Qatari crisis promises difficulti­es for Qatar and Turkey

Dünya Executive - - GEOPOLITIC­S -

The students of internatio­nal politics of the Middle East often focus on the role of the major powers, paying less attention to the political dynamics that shape relations among countries of the region. The measures adopted by a group of countries led by Saudi Arabia against Qatar during the past week, therefore, came as a surprise to everyone. It is not that the disagreeme­nts between Saudi Arabia and Qatar were not known, rather no one expected the disagreeme­nts to break into such a dramatic rupture of relations. What went wrong and how will it affect regional politics? And equally significan­tly, how is the change likely to affect Turkey’s foreign relations since, during recent years, Qatar and Turkey had been developing close economic and political relations and pursuing coordinate­d policies in the region?

There are two areas where the foreign policies of Saudi Arabia and Qatar have clashed. First, seeing Iran as its major regional rival with designs to expand its influence in the Gulf and the Middle East, as evidenced by its support of the Shia Houthi rebels in Yemen and the Assad regime in Syria, Saudi Arabia sees Iran as its primary security concern. Iran’s pro- gram to develop nuclear capabiliti­es has only helped intensify its fears, guiding it to search for external support. After President Barack Obama’s choice to negotiate with Iran, the virulent anti-Iranian spirit of President Donald Trump, has come as music to Saudi ears. They have also been sure that Israel, who shared fears of growing Iranian capabiliti­es, constitute an ally. The Qatari approach to Iran was the opposite. Its government believed that cooperatio­n and normalizin­g relations was a more assured way of ensuring security.

The second area of contention pertained to the differeent positions toward the driving forces of the Arab Spring. The Saudis viewed the Ikhwan as a destabiliz­ing force that would eventually threaten the kingdom. They developed close relations with the government of President Sisi in Egypt whose own survival depended on his ability to suppress them and with Syrian groups closely linked to Ikhwan. Qatari leadership, on the other hand, envisionin­g the developmen­t of a regional Sunni Bloc, threw its support behind them, while denying them a safe haven in Qatar.

The uneasy cordiality between the two countries broke down, by tweeted remarks uttered by Qatar’s emir in a public speech, criticizin­g Saudi policies. Qatar government has said that the tweet is work of hackers, but to deaf ears. The haste with which the boycott of Qatar has proceeded suggests it may have been pre-meditated. Observers speculate that Trump’s expression of strong support for the Saudis and his anti-Iranian remarks during his recent visit are likely to have encouraged the Kingdom’s action. Whether the United States of America has encouraged the confrontat­ion is unclear. America has been keeping a major base in Qatar and has used Qatar to communicat­e informally with Hizbullah, Hamas and the Ikhwan.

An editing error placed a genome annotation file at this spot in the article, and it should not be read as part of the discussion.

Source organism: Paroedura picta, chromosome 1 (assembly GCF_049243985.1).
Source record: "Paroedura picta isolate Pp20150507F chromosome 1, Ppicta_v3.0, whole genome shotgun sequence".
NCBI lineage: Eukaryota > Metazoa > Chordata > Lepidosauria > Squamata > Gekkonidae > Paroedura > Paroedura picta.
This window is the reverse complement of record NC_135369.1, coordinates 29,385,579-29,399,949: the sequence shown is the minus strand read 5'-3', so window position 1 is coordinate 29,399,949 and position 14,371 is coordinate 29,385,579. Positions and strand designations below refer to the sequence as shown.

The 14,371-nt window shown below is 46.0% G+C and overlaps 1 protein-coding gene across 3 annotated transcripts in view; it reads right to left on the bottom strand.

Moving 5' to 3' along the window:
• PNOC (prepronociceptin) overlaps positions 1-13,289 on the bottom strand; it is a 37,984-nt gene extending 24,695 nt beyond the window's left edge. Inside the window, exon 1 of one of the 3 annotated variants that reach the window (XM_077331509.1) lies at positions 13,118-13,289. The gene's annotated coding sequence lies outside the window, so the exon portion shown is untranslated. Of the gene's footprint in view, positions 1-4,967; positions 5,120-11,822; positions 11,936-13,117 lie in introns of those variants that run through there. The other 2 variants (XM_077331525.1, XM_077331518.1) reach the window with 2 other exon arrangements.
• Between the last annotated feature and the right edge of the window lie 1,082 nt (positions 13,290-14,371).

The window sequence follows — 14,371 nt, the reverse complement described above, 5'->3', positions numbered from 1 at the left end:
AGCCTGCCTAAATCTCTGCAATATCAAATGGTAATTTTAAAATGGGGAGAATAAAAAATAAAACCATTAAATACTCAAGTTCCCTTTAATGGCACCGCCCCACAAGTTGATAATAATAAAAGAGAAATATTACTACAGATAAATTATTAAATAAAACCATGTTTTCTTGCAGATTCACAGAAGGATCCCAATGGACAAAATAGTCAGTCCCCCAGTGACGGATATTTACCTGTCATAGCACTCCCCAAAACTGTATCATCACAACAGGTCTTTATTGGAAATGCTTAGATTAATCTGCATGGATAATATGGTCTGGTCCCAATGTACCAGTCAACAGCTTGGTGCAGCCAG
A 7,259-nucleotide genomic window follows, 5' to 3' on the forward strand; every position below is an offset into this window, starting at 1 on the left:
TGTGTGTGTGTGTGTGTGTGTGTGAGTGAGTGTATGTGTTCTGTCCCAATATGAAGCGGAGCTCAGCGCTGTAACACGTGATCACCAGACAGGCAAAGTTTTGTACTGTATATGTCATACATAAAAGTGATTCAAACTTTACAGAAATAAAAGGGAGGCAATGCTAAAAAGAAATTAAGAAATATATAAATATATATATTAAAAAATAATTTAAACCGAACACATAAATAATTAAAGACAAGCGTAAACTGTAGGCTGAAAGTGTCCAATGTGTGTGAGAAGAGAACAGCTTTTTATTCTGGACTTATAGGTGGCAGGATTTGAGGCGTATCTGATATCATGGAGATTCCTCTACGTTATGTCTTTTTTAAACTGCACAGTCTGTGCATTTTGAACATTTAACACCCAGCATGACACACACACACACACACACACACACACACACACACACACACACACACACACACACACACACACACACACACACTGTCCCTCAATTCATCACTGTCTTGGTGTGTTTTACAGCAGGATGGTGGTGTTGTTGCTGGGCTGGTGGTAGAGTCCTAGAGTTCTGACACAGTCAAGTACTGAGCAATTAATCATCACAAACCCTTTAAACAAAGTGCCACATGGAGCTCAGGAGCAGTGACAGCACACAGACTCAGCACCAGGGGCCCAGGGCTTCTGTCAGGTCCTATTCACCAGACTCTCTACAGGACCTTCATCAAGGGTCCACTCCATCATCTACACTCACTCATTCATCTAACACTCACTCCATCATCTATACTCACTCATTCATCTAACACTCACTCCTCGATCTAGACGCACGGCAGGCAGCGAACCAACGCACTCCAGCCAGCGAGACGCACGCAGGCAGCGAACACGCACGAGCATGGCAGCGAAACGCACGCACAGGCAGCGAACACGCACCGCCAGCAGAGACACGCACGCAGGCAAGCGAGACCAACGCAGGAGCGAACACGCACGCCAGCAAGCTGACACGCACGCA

Saudi Arabia has accused Qatar of supporting terrorism. The fact is that, intentiona­lly or not, both have supported the spreading of strict Salafist interpreta­tions of Islam that has constitute­d an environmen­t in which radicalism festers. Even if they may not provide direct funding for terrorist movements, private sources in both are suspected of extending support to questionab­le groups. Saudi accusation­s do not mean that it does not support radical movements, it simply means that it does not approve of those Qataris support. Saudi intention is to force Qatar to adopt policies in harmony with theirs. Will Qatar be able to resist the pressures of Saudi Arabia and its allies? Probably not. It is too small a country, too weak to resist a strong neighbor. Iran is offering some help but it is too risky for it to get involved militarily.

Qatar had been developing close relations with Turkey. They had been united in their support for the Ikhwan and Hamas, opposition to the current Egyptian government and support for Sunni opposition groups to the Syrian regime. Economic relations between them were expanding. Turkey was the seventh largest recipient of Qatari investment­s. Finally, Turkey had undertaken to establish a military base in Qatar, offer training to its soldiers and gendarmeri­e. After the crisis came, to demonstrat­e that Turkey would maintain its commitment­s, Turkish goverment rushed through the parliament the approval of the military agreement about the base and military training. It is unlikely, however, Turkish support will change the fortunes of Qatar. It may be, however, that the failure of its Qatar policy will change the political and economic fortunes of Turkey, forcing it to review the policies it has been following in the Middle East.

Ilter TURAN Columnist

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